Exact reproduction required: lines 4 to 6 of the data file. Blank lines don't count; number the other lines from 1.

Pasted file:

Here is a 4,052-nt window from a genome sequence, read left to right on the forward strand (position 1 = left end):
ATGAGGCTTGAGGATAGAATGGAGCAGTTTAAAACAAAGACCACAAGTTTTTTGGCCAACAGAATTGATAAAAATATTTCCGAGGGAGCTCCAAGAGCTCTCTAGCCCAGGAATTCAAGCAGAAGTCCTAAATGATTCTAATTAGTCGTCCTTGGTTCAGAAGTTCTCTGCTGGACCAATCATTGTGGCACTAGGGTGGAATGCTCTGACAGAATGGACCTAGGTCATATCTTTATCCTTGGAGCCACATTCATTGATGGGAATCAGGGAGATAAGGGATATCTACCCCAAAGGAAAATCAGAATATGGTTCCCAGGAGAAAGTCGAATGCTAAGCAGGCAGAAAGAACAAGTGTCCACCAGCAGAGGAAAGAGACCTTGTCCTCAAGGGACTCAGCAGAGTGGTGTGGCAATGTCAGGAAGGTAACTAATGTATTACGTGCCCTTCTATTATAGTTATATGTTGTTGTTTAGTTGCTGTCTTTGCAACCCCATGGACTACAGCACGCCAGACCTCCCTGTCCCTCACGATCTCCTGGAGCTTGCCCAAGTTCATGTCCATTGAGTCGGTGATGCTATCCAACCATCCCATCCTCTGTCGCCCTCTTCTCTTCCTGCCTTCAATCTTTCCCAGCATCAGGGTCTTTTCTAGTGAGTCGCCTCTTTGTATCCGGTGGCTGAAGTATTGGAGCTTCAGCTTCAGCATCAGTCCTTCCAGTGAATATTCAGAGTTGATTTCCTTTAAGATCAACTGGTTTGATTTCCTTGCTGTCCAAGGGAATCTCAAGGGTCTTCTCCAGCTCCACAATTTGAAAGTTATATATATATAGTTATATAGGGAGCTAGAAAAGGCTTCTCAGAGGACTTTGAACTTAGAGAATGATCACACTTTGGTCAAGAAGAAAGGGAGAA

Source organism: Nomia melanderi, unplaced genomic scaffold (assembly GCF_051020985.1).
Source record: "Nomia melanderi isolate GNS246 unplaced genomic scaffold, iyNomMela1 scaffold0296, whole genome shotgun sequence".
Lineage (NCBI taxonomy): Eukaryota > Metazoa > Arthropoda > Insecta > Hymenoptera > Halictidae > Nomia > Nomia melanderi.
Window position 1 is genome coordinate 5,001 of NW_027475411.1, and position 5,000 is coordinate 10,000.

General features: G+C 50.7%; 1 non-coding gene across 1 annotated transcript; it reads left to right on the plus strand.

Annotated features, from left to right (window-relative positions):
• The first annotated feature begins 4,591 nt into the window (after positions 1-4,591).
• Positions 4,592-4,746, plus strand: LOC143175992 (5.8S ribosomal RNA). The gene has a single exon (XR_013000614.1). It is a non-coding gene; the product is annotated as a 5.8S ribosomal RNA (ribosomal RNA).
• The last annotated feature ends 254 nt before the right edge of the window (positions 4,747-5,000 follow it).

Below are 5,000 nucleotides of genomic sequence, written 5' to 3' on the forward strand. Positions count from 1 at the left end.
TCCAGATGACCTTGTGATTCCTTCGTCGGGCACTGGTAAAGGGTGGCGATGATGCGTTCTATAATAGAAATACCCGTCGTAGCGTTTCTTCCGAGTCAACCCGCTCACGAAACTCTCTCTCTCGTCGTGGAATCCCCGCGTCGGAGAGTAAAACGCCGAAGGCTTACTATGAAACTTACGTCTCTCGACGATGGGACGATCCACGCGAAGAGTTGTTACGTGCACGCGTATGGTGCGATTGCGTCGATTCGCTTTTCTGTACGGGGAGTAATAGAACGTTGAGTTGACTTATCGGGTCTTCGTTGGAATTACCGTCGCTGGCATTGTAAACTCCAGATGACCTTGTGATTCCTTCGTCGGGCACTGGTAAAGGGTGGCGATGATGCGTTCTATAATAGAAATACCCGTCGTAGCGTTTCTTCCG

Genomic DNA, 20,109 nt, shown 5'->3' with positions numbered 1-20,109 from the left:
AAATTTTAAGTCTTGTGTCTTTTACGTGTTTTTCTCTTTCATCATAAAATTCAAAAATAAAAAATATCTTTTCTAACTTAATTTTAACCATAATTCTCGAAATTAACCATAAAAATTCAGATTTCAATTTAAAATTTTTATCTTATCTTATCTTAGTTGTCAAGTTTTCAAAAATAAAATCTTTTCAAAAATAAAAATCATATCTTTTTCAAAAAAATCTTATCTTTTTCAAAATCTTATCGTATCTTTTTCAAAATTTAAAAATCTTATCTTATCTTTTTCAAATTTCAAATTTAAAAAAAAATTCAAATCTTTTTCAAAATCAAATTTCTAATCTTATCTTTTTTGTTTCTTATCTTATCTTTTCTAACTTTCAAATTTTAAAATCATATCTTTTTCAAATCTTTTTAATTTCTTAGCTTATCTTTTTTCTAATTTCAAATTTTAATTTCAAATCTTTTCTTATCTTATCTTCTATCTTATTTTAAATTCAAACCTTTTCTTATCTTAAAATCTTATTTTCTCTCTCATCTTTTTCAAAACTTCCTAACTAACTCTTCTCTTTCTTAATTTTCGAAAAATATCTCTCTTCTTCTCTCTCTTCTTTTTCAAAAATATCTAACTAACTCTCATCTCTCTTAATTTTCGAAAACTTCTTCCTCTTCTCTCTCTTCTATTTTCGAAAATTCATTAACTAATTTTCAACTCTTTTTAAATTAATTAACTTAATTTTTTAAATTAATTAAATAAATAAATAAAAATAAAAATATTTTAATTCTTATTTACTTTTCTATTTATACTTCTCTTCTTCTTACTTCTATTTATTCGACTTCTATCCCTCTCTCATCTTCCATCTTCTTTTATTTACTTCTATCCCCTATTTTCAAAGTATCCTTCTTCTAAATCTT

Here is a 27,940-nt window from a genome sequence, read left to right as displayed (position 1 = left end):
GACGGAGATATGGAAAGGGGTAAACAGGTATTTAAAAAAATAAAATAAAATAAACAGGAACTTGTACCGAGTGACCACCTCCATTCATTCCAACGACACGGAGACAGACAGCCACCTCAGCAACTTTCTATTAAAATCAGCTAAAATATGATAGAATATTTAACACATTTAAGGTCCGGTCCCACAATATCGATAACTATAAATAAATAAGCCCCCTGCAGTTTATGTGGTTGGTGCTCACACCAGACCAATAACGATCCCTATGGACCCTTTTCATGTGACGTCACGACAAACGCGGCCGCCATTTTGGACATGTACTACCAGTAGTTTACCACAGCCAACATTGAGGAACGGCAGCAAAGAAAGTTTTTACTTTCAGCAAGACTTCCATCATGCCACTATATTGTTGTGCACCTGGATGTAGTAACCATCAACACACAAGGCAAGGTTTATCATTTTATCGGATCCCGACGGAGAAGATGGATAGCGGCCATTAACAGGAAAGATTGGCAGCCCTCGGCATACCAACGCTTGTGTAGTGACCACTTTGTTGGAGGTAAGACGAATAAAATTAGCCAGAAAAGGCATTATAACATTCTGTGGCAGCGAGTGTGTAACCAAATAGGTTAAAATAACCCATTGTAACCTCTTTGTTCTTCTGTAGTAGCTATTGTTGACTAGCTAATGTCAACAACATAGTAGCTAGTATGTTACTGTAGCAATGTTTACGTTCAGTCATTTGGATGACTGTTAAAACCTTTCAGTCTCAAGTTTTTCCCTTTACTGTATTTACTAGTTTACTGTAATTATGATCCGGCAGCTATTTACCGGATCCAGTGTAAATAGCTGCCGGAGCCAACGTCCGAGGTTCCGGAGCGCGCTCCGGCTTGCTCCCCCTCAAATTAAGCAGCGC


Source record: "Nomia melanderi isolate GNS246 unplaced genomic scaffold, iyNomMela1 scaffold0296, whole genome shotgun sequence".
Lineage (NCBI taxonomy): Eukaryota > Metazoa > Arthropoda > Insecta > Hymenoptera > Halictidae > Nomia > Nomia melanderi.
Window position 1 is genome coordinate 5,001 of NW_027475411.1, and position 5,000 is coordinate 10,000.